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Improvements bring historic Rahway showcase up to world class standards

union county performing arts center renovations completed
Union County Freeholder Nancy Ward and Rahway Mayor James Kennedy listen as Freeholder Rick Proctor speaks about the Union County Performing Arts Center in Rahway during a preview ceremony at the newly renovated theater. The Union County Board of Chosen Freeholders announced March 12 that a $6.2 million renovation of the Union County Performing Arts Center has been completed. The historic venue is the cornerstone of the Rahway Arts District and a key to the ongoing $100 million redevelopment of downtown Rahway. (Photo by Jim Lowney/County of Union)

Elizabeth, NJ – The Union County Board of Chosen Freeholders announced that a $6.2 million renovation of the Union County Performing Arts Center has been completed. The historic venue is the cornerstone of the Rahway Arts District and a key to the ongoing $100 million redevelopment of downtown Rahway.

“Thanks to the dedication of Union County residents who worked to preserve the theater, Union County is home to one of the finest remaining vaudeville and movie palaces of the 1920’s,” said Freeholder Nancy Ward. “I am grateful that the Freeholder Board has had the opportunity to support this genuine community treasure.”

Union County purchased the building for $1.3 million in 2006 and began renovations in November that year.

The renovations were needed to bring the facility up to contemporary technical standards and enable a year-round schedule of performances.

“The Union County Performing Arts Center is one of the reasons why Rahway can be optimistic about its future growth, and the new renovations have made it better than ever,” said Rahway Mayor James J. Kennedy.

“With the County’s help, we’ve shown that the arts can spur economic development for the entire community.”

The Union County Performing Arts Center opened in 1928 as the Rahway Theater, just as the golden age of vaudeville was peaking. The 1300-seat venue hosted live performances and movie showings. It boasted an ornate interior in the classic “movie palace” style.

The theater survived a rough period during the Great Depression in the 1930s and thrived well into the 1960s. By the 1970s, it fell into disrepair.

A local nonprofit preservation group, Rahway Landmarks, Inc., obtained title to the property in 1984 and started restoring the interior. Renovation of the façade began in 1996.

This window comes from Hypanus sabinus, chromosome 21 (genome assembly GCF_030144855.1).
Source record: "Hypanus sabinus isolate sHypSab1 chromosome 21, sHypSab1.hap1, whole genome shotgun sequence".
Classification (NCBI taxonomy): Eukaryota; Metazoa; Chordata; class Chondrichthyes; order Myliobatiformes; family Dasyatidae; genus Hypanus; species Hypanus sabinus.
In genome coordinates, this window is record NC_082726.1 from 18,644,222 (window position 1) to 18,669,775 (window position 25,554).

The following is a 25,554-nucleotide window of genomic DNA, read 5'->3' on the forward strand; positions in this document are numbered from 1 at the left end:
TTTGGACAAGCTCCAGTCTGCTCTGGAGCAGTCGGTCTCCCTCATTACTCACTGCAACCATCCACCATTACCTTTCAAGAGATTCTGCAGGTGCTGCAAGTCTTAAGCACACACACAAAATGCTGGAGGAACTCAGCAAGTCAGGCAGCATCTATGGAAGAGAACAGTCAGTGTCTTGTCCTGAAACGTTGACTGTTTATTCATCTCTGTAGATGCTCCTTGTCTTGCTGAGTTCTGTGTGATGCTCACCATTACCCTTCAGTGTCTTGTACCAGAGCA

The theater is now on the National and State Registers of Historic Places.

“The Performing Arts Center has anchored the Rahway central business district and it has made a major contribution to the economic revitalization of Rahway,” said Freeholder Chairman Angel G. Estrada. “This is a clear demonstration that public support for the arts is a worthwhile civic investment.”

The acquisition and renovation of the theater was one of Freeholder Chairman Estrada’s “Building Better Communities” initiatives during his previous tenure as chair of the Freeholder Board, in 2004.

Key renovations include the extension of the stage to accommodate modern performances, as well as the installation of central air conditioning, allowing year-round use of the performance space for the first time.

Other major features include the construction of generously proportioned new dressing rooms needed to accommodate large contemporary productions, and a mirrored rehearsal room with parquet flooring and large windows that allow the use of natural lighting during daytime hours. The improvements have made the dressing rooms and rehearsal room handicapped accessible as well.

A new state-of-the-art, high efficiency HVAC system enables the facility to cut electricity costs by drawing power during off-peak hours and storing it for use during peak periods. Plumbing, mechanical and electrical systems were also upgraded to meet the standards of modern productions.

“On behalf of the Board of Trustees and our entire organization, I would like to thank the Union County Board of Chosen Freeholders for their vision and commitment in revitalizing the Performing Arts Center,” said Sandy Erwin, Executive Director of the Performing Arts Center.

Other improvements include:

  1. the expansion of the wing space of the theater to provide more room for set design and improved access to dressing rooms.
  2. the construction of a new loading area behind the theater that will improve access for set and production equipment deliveries.
  3. the creation of a new Meet and Greet room for performers and also for reception usage.
  4. the relocation of administrative offices to free up more space for use/rental within the theater.

Upcoming events at the Performing Arts Center:

March 14: “Crazy Over Love,” a one-man show by David Tyson Weaver about a man trying to escape from the “’twilight zone’ of a broken heart.” Weaver is a physical performance artist who combines mime with the traditions of the Renaissance commedia dell'arte troupe, throwing in just a touch of vaudeville humor.

April 3: Boy’s Life, a Pulitzer Prize-nominated comedy by Howard Korder following the misadventures of three former college buddies seeking to make their way in New York City in the 1980s, told in a series of fast- paced, sharply etched scenes. Eight performances ending on April 13.

April 19: “PRELUDE EC Dance Competition,” presented by Southern California’s Team Millennia and co-hosted by New Jersey’s Fr3sh Dance Company. Popular and new up-and-coming hip-hop dance teams from New Jersey, New York, Pennsylvania, Virginia, Florida, Boston, and many other cities will be on display.

Other performers and events scheduled from May to September include Joy Behar, the Choral Art Society of New Jersey, Junie B. Jones, Brady Rymer and the Little Band That Could, The Glass Menagerie, and Neil Sedaka.

For the complete schedule, visit